How Taiwan Created its Universal Healthcare System
Author’s Note: I remember writing this a long time ago, throwing it up on the Medium blog and that was that. The YouTube video that I created for this didn’t do too well. But over a thousand people ended up liking it, apparently due to a situation where it got featured in Medium’s health section. I can tell that the idea resonated deeply with that audience.
(And I only got a handful of hate comments on it! My favorite one called the DPP “Deeply Pathetic Peoples” and attributed to them no credit for the healthcare system. Mr. Whoever-You-Are, I hope you can live life without rancor towards people you don’t personally know.)
Looking at it now again, I feel like I said a lot of what I wanted to say. Healthcare is a very US-centered talking point and is pretty controversial over there. Taiwan and South Korea appear to have been the last developed societies to implement a single-payer universal health care system. It was an amazing achievement and I believe how it was accomplished is worth studying.
I live in Taiwan but grew up in America. A few months ago I severely sprained my ankle playing basketball. While rolling about on the ground in pain, some of my friends suggested that I should go to the hospital. Like any sensible US citizen without employer health insurance and with nightmares of $25,000 emergency room hospital bills in my mind, I freaked out and told them never to take me there. Later it was told to me that such a thing would only cost about $35. I still cannot believe it.
Last year, a New York Times article came out about the leap to Single Payer, which focuses on Taiwan’s medical system — comparing it favorably with that being implemented in the US. I especially enjoyed reading the comments on the HackerNews thread. Many comments praised the quality and affordability of the care they received in Taiwan — even if you are not a citizen. Some other comments noted a few caveats. But in general it was quite positive.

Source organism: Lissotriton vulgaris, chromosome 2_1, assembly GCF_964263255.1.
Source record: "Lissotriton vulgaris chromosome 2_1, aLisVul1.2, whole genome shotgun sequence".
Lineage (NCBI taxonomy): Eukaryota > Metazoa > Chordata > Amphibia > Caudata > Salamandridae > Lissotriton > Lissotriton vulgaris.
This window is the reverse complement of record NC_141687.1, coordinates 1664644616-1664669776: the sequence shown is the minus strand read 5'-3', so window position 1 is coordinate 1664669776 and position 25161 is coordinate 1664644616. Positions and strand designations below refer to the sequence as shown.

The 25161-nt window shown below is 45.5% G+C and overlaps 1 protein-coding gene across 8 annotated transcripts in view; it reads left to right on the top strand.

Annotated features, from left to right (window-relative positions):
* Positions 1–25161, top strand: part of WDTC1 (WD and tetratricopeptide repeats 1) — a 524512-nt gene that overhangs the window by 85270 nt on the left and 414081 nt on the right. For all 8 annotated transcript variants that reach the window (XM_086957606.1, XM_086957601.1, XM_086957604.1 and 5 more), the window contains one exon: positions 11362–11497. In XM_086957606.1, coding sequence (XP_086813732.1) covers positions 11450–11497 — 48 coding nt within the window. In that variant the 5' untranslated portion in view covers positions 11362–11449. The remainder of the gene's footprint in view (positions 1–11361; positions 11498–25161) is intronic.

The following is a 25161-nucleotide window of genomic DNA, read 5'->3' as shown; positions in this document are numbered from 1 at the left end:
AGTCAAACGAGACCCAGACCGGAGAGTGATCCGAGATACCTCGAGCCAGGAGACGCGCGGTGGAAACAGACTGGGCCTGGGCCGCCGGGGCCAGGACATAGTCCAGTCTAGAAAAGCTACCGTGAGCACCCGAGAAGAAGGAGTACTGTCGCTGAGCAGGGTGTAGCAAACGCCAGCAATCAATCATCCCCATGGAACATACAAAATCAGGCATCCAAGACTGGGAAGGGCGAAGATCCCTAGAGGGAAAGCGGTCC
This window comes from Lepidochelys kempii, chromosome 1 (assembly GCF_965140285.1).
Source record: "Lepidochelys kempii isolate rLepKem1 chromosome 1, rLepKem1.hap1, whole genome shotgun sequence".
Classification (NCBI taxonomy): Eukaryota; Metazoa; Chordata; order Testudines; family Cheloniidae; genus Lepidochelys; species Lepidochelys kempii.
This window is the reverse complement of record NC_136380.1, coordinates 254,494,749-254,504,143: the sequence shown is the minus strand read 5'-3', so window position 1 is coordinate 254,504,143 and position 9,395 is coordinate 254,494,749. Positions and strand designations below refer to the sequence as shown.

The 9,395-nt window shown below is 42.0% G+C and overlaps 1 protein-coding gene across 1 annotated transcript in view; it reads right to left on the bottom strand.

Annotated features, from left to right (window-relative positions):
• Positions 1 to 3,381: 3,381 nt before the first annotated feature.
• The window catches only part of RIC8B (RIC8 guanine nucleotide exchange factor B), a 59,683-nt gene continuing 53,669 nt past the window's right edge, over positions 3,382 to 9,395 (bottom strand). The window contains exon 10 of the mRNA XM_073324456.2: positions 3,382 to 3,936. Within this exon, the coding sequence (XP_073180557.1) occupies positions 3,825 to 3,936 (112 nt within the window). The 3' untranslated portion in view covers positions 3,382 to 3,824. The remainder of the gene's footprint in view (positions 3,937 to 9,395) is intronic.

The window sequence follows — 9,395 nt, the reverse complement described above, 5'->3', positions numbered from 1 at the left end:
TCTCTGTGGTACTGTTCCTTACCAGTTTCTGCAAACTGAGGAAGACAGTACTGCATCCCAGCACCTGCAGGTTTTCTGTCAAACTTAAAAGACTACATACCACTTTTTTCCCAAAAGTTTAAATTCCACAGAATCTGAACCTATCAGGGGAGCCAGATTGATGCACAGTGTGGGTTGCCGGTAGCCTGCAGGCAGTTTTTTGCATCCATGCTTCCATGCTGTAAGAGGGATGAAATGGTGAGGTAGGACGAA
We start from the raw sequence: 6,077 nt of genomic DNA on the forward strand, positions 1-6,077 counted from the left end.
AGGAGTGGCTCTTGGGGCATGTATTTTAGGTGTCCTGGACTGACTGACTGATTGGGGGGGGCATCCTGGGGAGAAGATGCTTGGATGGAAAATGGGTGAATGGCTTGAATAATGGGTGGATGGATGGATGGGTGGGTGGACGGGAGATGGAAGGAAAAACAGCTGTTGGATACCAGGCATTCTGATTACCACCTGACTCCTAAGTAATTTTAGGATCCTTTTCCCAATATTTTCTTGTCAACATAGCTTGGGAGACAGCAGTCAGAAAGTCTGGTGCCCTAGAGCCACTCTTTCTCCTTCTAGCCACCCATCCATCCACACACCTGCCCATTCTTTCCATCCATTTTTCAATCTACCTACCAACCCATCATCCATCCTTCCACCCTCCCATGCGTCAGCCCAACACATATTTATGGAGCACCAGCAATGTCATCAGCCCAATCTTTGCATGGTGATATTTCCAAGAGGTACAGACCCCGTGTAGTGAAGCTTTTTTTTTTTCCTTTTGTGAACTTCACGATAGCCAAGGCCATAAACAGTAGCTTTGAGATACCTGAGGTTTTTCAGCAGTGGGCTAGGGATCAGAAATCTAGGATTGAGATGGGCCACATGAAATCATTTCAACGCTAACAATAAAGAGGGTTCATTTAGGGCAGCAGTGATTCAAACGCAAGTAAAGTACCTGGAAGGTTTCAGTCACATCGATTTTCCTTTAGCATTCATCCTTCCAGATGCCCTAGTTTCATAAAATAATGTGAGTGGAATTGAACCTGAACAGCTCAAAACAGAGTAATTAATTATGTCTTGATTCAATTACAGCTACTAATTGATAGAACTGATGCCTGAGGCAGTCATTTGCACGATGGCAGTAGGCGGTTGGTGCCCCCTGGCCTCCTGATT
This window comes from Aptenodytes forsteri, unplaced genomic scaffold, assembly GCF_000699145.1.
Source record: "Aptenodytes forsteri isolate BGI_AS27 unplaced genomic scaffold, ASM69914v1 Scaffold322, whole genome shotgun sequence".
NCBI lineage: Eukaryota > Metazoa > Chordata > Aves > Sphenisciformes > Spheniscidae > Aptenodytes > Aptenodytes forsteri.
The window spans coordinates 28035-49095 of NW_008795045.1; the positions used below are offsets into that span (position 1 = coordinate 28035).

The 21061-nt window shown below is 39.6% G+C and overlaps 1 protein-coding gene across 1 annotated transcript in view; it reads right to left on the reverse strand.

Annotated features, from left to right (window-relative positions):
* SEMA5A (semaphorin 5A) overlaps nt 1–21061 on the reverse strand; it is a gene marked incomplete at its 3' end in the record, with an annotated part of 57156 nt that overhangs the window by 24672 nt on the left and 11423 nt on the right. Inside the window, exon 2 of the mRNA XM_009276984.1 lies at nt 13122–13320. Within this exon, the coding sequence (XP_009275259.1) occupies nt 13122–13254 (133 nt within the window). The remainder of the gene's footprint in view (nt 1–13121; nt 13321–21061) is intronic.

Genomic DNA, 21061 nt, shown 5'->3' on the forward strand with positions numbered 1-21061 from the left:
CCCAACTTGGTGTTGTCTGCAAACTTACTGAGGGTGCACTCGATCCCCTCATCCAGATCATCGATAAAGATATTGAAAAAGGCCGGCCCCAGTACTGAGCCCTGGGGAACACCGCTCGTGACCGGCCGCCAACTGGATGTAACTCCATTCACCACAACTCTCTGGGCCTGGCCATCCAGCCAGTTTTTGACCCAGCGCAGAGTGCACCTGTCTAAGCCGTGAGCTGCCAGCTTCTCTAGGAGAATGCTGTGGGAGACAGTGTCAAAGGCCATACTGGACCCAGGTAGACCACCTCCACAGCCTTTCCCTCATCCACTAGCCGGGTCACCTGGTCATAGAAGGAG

Here, I am going to look at the evolution of Taiwan’s health care system and point out a few things I noticed about how they created it that I think might be relevant. I do want to say that I thought it was a good article.
First a few things about Taiwan — as the NYT article notes, there are 23 million people living on the small island, and over 99.9% of them are insured.
The NHI or National Health Insurance is Taiwan’s single payer health care system — first implemented in 1995 after nearly a decade of planning. It is funded by the government, employees, and employers. The insured contribute 40%, employers 29% and the government the rest of the NHI’s costs. It provides preventive and medical services, prescription drugs, dental services, Chinese medicine and home nurse visits. It is a market driven system, where both patients and providers have free choice. Hospitals and physicians are paid on a fee-for-service basis.
It is one of the most popular social services programs in Taiwan — but at the same time its creation was much in doubt at the bill’s passing.
There are a few stages in Taiwan’s history and the health care system reflects those stages. Before the Japanese colonized Taiwan at the start of the 1900s, most of the health care was mostly centered on Chinese traditional medicine. The first Western doctor did not begin practice until 1865.
Once the Japanese took over, they scaled down the Chinese traditional medicine and scaled up training of western medicine. They implemented the first Western medical school and created a licensing system to guarantee health care quality control.
In 1950, the island again switched hands — Chiang Kai-Shek and his Nationalist forces had lost the Chinese Civil War and fled there, establishing a single party-state sort of like what was happening on the Chinese mainland. Taiwan was now ruled by a single party, the Kuomintang. From 1950 to 1971 the KMT did not do much notable reform or expansion of the health care system other than setting up various veterans and public hospitals across the country and some mass vaccination drives.
In 1971 however, reforms vastly accelerated. The Department of Health was placed under the overview of the Executive Yuan — which is sort of like the executive branch of the US. During the 1970s afterwards the DOH took steps towards growing the number of physicians practicing in and across the country — making sure their geographical distribution was even.
This was done through a mix of market intervention and smart incentives. To fill immediate needs, the DOH re-certified many retired medical doctors from the military and expanded the supply of medical schools. They also encouraged private industry to start more hospitals of their own including the Chang Gung Memorial Hospital group in 1976, which now operates more than 9000 beds in five different geographical locations and has become the largest hospital chain in Taiwan. This gradually reduced the share of public hospitals in the country.
Throughout 1985, the government continued to focus on expanding physician supply and cutting the costs of treatment — creating a fund to encourage more private hospitals to open, passing legislation to prevent an over-concentration of private hospitals in urban areas, and so on. The centerpiece was a declaration by Premier Yu Kuo-hwa in 1986 after 2 years of study that they would move to a single payer scheme by 2000 — the NHI.